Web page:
overwintering bamboo in container

Discussion in 'Poaceae' started by terri g, Apr 25, 2009.

  1. terri g

    terri g Member

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    I left my two container bamboos outside on a north facing deck that's quite exposed over the winter. Stems and leaves are almost all brown and dried out, but I became hopeful after cutting away some of the dead stems (culms?) to discover green shoots sprouting forth. The other bamboo's stems are showing green near the base but the remainder (80%) is brown.
    1) How best to resurrect them?
    2) How do I promote more shoots? I really wanted them as a privacy screen from the back ally, but it's not spreading like I hoped. I've had them a year; one's about 2 feet tall, the other 5 feet.
    Many thanks,
    Terri g
     
  2. kaspian

    kaspian Active Member 10 Years

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    1. They'll resurrect themselves, as long as the roots have not been killed. You can speed things up (slightly) by giving them a balanced fertilizer. I would wait until new growth has come in, so you can be sure which parts of the plants are still alive, then prune off all the dead wood.

    2. The best thing is to make sure the plants are happy -- getting enough sun, good soil, enough space for the roots, adequate watering -- and let nature take its course. The other things is to try for a good match between the bamboo variety (which comes in a wide range of types, with very different growing requirements) and your particular spot.

    It sounds as though these particular plants might not be ideal for the situation they're growing in (since they died back heavily this past winter, and aren't spreading as rapidly as you'd like). Do you know the species?

    If your deck is shady, you might have some luck with Sasa palmata or Fargesia robusta, both of which are pretty hardy also.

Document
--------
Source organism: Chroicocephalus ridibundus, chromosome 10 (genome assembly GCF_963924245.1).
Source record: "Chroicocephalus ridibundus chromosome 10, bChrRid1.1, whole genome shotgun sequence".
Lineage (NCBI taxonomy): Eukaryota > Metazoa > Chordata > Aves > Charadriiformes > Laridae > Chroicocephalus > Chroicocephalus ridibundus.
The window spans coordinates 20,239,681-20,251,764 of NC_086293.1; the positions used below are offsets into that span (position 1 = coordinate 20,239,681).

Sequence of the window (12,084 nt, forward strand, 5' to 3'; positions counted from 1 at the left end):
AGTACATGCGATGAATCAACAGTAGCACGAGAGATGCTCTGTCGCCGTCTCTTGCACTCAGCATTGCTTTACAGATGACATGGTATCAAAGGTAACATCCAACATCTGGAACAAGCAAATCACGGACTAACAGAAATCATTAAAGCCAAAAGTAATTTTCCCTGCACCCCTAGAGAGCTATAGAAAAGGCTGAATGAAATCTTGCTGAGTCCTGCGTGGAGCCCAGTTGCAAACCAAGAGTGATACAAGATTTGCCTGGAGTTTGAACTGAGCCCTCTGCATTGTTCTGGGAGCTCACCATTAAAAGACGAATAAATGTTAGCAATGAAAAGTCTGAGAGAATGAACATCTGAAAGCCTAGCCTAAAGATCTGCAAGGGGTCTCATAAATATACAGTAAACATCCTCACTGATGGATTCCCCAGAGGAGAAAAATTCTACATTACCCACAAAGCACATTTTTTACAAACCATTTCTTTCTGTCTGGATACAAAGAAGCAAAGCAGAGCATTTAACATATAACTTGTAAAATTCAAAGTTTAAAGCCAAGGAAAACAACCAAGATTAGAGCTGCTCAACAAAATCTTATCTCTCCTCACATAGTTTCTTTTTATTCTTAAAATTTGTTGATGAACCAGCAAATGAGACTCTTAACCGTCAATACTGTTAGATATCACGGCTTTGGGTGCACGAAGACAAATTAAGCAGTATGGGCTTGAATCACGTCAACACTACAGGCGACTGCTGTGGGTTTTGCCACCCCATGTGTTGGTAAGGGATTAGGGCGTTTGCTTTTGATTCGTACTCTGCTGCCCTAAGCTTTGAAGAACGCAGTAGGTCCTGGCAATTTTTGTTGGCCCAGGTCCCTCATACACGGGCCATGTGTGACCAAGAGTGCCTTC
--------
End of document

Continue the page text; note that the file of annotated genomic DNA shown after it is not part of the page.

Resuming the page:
3. bambooman

    bambooman Member

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    When over wintering bamboo the pot must be protected from freezing solid and by that I mean it must be surrounded by mulch, bubblewrap, rock or anything that will keep it from freezing. I would not reccommend blankets cause they get wet and freeze and this will not help your cause. But if you don't insulate I'm afraid you will have this problem every year. I've been growing bamboo in pots for 4 years and I leave them outside all winter and I'm in zone 6b, so I can prove that this works and some are 15 to 20 ft tall with no winter die back. When you have winter dieback it sets the plant back in other words the next years canes will be substantially smaller. so you will want to mulch inside the pots heavily and fertilize with a balanced fertilizer such as 10-10-10 or 13-13-13. Water well and don't let the pot dry out completely. Bamboo in pots needs to be watered more than plants in the ground. Trust me if you follow my instructions you will be successful. But you must check the hardiness rating for the plants you are trying to grow. There are many species that are very hardy in the phyllostachys genus, and some very hardy fargesias. But no matter how hardy the plant is if the pot freezes solid the plants are toast. A plant is not nearly as hardy when grown in a pot, but with a little help it should do fine. Hope you have great success from now on. Thanks for reading and don't give up on your bamboo it will recover if you follow these guidelines.
     
  4. kaspian

    kaspian Active Member 10 Years

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    Fargesias are hardy enough to survive in frozen pots -- I had a couple of pots frozen solid for about two monnths in a back room a few years ago, one of F. nitida and one of robusta. They did not even lose their foliage, just waited for the soil to thaw and then resumed normal growth. The robusta is huge now (transplanted to the ground and given no winter protection), and is my favorite bamboo for the North.

    Phyllostachys bissettii has been the most solidly hardy of that genus for me, and has also tolerated being frozen in a pot, but I didn't try to make it last all the way through winter that way. As I recall I brought it indoors in time for Christmas.

    I'd venture to say that almost any of the smaller, ground-cover-type bamboos -- e.g. Pleioblastus or Sasaella -- would survive being cast in a solid block of ice and shot into space, as long as they return by next April and wake up in decent soil.

    On the other hand, many purportedly hardy species -- notably among the Phyllostachys clan -- turn out to be more fragile than advertised.

    So the moral is, you can never entirely believe anything you hear about plant hardiness. It's probably true as a general approximation, but clever gardeners -- like bambooman -- can make amazing things happen. So if you really want a bamboo to survive in a pot all winter without bunkerizing your deck, grow Fargesia robusta and relax.
     

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